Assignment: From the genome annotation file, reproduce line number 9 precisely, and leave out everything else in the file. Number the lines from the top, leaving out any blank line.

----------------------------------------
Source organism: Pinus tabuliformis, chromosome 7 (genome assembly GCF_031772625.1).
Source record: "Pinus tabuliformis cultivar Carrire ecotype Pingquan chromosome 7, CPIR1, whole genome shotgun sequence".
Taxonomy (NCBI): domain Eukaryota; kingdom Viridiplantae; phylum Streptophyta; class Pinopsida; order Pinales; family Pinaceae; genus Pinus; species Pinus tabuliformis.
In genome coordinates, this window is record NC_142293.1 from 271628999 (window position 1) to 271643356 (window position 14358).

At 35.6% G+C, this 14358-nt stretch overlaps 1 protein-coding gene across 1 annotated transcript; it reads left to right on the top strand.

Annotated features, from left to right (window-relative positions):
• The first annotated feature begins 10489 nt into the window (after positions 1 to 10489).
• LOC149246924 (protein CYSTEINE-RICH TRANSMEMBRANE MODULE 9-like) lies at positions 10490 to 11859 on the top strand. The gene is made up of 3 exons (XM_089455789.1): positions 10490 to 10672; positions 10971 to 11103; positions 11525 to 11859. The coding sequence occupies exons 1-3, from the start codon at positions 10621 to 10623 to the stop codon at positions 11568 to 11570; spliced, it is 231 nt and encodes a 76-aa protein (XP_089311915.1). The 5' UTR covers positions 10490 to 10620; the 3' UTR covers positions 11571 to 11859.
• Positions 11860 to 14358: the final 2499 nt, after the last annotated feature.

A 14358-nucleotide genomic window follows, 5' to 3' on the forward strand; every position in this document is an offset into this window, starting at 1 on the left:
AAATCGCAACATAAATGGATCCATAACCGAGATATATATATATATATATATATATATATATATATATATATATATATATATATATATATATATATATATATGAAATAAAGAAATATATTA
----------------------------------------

• Positions 11860 to 14358: the final 2499 nt, after the last annotated feature.